Unlike her peers in the mechanical engineering class of 1997, trailblazer and University of Southern California (USC) Professor Eva Kanso draws inspiration not from Formula 1 race cars but rather another class of high-g competitors: aquatic animals. Intrigued by their ability to follow moving objects even when blindfolded, Professor Kanso set out to understand how the harbor seal and other animals can infer important information from water disturbance patterns. Deploying computational mechanics and a machine learning algorithm, she and her team at USC recently showed that swimmers leave in their wakes information that can be sensed and interpreted by others, like the harbor seal, to answer life-and-death questions. For example, she says, “the animal wants to understand — is it a prey that created this vortex or is it a predator that created this flow pattern.”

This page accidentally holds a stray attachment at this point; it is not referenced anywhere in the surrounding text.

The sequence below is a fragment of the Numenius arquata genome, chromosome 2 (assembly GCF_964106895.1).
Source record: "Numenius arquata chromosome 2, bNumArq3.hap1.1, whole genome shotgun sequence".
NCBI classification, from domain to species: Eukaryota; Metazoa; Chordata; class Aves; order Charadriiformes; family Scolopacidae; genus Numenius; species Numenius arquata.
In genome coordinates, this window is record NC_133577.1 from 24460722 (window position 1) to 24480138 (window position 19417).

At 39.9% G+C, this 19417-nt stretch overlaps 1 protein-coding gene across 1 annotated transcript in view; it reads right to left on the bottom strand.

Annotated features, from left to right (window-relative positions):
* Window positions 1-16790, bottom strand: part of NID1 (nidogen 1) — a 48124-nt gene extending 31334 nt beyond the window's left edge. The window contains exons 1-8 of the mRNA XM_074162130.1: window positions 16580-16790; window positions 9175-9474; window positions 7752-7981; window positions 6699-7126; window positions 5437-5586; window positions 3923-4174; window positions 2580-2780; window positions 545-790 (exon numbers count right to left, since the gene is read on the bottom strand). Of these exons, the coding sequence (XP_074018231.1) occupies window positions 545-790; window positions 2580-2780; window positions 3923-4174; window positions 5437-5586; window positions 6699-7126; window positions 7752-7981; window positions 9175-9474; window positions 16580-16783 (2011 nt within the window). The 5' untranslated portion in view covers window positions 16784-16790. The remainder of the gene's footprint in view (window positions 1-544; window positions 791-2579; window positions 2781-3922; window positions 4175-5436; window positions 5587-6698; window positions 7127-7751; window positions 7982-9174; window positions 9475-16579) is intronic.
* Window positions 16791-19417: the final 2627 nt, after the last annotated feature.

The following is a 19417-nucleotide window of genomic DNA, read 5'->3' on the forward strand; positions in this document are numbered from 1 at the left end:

Eva Kanso joined the USC faculty in August 2005 after a two-year post-doctoral appointment at Caltech in the fields of Control and Dynamical Systems and Computing and Mathematical Sciences. She earned her PhD degree in mechanical engineering from the University of California, Berkeley. While at Berkeley, she also earned master's degrees in Mathematics and Mechanical Engineering in 2002 and 1999, respectively. Kanso is Zohrab A. Kaprielian Fellow of Engineering and Professor of Aerospace and Mechanical Engineering at USC. She is a member of MSFEA’s international advisory board.
Learn more about Eva Kanso and her research:
USC Eva Kanso's Biodynamics Lab on Facebook
See these articles: USC News, Cambridge Core
Listen to Kanso’s interview aired on NPR’s Joe's Big Idea (Joe Palca)
Watch the animation below